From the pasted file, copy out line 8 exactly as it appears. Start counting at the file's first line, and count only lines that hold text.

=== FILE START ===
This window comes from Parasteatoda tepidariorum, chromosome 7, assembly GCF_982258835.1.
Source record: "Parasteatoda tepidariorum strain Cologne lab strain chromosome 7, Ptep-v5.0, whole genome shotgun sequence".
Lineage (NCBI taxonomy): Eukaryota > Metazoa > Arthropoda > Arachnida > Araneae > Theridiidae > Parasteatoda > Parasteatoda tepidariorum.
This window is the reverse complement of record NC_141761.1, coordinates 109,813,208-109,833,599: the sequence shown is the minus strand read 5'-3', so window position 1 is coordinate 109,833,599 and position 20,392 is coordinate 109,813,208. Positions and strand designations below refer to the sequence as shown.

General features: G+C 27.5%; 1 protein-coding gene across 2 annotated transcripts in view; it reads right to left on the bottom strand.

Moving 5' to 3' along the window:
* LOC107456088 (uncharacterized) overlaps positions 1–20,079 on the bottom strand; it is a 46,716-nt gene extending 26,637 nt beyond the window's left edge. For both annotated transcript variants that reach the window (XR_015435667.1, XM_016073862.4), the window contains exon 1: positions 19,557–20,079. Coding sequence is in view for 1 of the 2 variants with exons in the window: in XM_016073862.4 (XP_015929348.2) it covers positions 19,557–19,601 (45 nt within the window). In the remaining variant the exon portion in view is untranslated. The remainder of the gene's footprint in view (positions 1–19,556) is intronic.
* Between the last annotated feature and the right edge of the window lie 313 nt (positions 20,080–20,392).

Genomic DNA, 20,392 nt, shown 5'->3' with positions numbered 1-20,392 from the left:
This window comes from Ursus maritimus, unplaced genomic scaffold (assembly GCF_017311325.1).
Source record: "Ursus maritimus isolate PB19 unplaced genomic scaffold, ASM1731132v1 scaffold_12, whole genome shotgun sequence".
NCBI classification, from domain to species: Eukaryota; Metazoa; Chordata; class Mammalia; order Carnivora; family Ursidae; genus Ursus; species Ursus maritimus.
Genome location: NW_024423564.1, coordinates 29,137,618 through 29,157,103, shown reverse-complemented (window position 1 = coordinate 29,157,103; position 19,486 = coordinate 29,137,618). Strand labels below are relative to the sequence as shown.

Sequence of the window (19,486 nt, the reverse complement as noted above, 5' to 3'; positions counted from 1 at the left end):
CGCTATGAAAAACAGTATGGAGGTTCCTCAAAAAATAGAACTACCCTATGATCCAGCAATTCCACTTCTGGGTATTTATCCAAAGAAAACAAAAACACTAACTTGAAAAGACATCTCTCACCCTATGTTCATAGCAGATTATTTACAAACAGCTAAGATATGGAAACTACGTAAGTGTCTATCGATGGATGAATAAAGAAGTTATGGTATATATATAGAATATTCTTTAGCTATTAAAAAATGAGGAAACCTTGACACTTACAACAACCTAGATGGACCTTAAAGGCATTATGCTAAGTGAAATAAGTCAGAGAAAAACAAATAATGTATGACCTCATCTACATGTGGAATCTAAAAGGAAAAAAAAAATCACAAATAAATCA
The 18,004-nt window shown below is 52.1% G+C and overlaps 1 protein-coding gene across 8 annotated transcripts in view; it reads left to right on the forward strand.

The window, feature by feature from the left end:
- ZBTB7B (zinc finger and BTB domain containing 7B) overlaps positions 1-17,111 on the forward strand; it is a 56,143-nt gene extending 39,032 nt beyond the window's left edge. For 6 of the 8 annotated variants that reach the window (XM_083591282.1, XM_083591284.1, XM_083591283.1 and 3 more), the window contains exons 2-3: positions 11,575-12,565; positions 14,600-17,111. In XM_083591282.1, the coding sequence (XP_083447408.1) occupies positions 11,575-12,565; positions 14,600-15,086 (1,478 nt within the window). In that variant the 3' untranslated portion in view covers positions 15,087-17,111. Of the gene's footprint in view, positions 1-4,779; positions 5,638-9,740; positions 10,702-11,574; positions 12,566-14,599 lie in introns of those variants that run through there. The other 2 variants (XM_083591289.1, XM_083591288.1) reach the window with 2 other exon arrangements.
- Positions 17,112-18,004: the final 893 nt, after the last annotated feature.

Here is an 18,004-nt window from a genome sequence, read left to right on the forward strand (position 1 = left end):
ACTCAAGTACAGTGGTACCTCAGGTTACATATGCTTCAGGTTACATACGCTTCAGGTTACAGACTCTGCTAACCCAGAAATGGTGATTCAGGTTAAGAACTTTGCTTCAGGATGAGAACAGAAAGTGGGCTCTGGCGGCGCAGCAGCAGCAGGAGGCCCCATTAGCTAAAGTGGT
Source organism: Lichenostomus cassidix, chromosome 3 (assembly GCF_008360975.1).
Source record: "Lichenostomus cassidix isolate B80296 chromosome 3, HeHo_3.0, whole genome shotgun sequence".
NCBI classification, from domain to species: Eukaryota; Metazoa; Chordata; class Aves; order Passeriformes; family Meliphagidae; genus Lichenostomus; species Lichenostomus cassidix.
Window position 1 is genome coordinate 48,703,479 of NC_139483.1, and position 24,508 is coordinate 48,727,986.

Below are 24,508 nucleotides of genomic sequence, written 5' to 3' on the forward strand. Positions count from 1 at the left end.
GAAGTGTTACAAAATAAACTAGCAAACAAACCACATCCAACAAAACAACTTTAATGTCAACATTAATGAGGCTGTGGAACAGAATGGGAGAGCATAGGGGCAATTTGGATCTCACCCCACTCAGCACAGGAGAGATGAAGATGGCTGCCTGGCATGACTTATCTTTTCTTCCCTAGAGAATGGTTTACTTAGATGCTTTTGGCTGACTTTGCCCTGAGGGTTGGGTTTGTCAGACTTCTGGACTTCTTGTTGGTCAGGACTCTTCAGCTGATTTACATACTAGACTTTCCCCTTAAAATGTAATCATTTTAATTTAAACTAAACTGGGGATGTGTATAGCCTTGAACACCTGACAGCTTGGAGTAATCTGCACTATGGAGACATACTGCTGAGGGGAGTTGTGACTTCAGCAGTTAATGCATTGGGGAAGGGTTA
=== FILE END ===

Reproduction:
* Between the last annotated feature and the right edge of the window lie 313 nt (positions 20,080–20,392).